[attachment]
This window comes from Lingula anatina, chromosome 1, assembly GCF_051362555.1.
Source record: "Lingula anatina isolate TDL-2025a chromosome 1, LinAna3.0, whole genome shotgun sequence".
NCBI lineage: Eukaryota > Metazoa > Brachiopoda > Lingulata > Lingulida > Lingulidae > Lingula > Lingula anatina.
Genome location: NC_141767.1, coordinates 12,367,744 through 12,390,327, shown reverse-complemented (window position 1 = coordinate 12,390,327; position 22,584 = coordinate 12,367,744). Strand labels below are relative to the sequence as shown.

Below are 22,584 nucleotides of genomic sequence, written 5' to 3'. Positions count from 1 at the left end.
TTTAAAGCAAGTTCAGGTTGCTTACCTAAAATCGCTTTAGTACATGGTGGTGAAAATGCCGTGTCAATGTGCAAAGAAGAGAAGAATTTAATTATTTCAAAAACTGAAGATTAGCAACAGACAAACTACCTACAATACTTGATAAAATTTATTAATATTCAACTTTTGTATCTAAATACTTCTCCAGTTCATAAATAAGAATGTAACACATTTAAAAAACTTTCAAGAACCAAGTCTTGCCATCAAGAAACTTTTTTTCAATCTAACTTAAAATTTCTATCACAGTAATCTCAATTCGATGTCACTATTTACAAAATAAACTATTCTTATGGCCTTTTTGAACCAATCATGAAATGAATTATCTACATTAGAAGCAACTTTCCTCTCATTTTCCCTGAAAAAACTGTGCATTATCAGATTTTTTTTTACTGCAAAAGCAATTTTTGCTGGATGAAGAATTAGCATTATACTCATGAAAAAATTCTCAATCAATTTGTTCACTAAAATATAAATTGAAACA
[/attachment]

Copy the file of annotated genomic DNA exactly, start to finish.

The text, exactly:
This window comes from Lingula anatina, chromosome 1, assembly GCF_051362555.1.
Source record: "Lingula anatina isolate TDL-2025a chromosome 1, LinAna3.0, whole genome shotgun sequence".
NCBI lineage: Eukaryota > Metazoa > Brachiopoda > Lingulata > Lingulida > Lingulidae > Lingula > Lingula anatina.
Genome location: NC_141767.1, coordinates 12,367,744 through 12,390,327, shown reverse-complemented (window position 1 = coordinate 12,390,327; position 22,584 = coordinate 12,367,744). Strand labels below are relative to the sequence as shown.

Below are 22,584 nucleotides of genomic sequence, written 5' to 3'. Positions count from 1 at the left end.
TTTAAAGCAAGTTCAGGTTGCTTACCTAAAATCGCTTTAGTACATGGTGGTGAAAATGCCGTGTCAATGTGCAAAGAAGAGAAGAATTTAATTATTTCAAAAACTGAAGATTAGCAACAGACAAACTACCTACAATACTTGATAAAATTTATTAATATTCAACTTTTGTATCTAAATACTTCTCCAGTTCATAAATAAGAATGTAACACATTTAAAAAACTTTCAAGAACCAAGTCTTGCCATCAAGAAACTTTTTTTCAATCTAACTTAAAATTTCTATCACAGTAATCTCAATTCGATGTCACTATTTACAAAATAAACTATTCTTATGGCCTTTTTGAACCAATCATGAAATGAATTATCTACATTAGAAGCAACTTTCCTCTCATTTTCCCTGAAAAAACTGTGCATTATCAGATTTTTTTTTACTGCAAAAGCAATTTTTGCTGGATGAAGAATTAGCATTATACTCATGAAAAAATTCTCAATCAATTTGTTCACTAAAATATAAATTGAAACA